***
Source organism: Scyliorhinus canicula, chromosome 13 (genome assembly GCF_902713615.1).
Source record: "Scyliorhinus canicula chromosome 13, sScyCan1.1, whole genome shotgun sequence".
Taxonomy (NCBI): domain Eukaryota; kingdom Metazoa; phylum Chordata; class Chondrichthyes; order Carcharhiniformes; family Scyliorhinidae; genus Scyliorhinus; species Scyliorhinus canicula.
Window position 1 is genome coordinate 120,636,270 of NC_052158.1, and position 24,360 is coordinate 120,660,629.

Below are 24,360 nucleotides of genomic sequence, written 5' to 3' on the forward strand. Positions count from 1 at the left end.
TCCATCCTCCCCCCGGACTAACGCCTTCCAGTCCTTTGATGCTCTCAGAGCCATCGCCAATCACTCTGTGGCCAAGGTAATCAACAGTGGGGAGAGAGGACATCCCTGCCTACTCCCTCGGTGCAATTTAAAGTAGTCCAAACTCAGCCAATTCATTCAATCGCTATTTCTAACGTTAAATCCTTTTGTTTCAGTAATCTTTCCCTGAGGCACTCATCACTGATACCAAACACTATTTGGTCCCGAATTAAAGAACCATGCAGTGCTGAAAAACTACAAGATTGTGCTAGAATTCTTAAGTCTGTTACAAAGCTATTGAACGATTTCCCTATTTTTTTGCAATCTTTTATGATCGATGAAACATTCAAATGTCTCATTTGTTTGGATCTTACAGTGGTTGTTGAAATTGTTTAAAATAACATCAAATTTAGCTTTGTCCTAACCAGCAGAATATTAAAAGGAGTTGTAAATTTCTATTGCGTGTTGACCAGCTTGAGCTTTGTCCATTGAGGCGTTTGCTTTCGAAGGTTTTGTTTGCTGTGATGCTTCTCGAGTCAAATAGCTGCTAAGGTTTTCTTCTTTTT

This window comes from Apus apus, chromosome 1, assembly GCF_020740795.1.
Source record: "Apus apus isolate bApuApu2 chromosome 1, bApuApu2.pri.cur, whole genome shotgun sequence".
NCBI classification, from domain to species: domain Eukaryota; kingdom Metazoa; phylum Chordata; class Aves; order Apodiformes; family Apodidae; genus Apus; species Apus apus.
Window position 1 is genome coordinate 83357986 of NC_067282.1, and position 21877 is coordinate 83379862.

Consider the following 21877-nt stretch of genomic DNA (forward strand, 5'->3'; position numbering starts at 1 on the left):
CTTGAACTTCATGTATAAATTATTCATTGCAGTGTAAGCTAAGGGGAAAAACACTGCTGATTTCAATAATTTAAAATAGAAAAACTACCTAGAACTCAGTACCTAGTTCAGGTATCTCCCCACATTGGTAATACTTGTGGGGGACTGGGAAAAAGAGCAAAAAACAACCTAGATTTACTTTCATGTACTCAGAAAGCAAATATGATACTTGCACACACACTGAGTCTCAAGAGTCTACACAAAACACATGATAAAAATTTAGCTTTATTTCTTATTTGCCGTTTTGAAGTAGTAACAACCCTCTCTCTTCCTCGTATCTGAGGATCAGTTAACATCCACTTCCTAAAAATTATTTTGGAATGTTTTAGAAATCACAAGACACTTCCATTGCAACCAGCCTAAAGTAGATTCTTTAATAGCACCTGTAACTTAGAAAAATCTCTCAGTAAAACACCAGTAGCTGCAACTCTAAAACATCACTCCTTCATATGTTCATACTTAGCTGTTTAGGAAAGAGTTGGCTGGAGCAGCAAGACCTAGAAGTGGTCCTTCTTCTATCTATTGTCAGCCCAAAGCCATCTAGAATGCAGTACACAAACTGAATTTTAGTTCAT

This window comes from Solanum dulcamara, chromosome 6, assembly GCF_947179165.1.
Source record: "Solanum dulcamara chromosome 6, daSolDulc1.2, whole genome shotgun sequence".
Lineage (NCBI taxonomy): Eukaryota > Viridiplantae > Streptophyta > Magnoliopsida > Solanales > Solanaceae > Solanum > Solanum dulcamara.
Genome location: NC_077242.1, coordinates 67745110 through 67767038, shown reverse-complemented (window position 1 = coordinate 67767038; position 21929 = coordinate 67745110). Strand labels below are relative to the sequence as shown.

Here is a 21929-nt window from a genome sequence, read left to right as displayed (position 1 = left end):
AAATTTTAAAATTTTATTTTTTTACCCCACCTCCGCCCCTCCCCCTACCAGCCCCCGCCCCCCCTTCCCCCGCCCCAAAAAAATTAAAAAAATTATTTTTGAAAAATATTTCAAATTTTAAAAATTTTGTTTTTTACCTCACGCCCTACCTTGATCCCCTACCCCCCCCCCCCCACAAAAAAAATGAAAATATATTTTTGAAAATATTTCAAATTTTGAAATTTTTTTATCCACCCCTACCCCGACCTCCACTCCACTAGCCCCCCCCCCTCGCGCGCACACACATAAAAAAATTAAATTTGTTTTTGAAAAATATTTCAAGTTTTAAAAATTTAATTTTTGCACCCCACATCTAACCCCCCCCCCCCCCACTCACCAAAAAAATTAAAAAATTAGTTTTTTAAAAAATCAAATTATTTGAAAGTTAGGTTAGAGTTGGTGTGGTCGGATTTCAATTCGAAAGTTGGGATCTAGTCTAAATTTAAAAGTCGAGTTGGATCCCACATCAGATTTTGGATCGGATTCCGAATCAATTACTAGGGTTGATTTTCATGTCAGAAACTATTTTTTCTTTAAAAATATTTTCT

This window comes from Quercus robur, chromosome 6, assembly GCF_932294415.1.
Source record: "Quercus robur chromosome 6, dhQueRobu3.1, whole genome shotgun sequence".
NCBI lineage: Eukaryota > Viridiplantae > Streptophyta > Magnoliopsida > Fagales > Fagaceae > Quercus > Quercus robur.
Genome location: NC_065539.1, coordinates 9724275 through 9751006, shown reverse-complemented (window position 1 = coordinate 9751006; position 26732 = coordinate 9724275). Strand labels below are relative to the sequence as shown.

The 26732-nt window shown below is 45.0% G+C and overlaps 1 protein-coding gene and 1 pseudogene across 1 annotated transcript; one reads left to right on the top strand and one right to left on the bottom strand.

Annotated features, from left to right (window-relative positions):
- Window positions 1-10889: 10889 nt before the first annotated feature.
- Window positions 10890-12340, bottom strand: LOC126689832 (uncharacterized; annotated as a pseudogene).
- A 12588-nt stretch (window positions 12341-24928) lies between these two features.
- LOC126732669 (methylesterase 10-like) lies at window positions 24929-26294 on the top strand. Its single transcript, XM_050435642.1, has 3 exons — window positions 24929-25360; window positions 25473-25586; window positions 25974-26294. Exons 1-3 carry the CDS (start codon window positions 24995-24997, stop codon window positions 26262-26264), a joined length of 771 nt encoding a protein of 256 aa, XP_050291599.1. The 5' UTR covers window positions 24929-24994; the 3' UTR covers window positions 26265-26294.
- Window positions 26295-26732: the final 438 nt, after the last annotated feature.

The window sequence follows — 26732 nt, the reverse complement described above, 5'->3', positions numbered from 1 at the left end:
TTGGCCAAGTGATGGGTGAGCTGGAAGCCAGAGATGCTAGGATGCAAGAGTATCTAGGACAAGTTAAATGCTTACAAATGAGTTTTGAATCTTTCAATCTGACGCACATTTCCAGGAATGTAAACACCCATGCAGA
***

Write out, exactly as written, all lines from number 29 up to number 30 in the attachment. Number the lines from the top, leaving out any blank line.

- Window positions 26295-26732: the final 438 nt, after the last annotated feature.

The window sequence follows — 26732 nt, the reverse complement described above, 5'->3', positions numbered from 1 at the left end: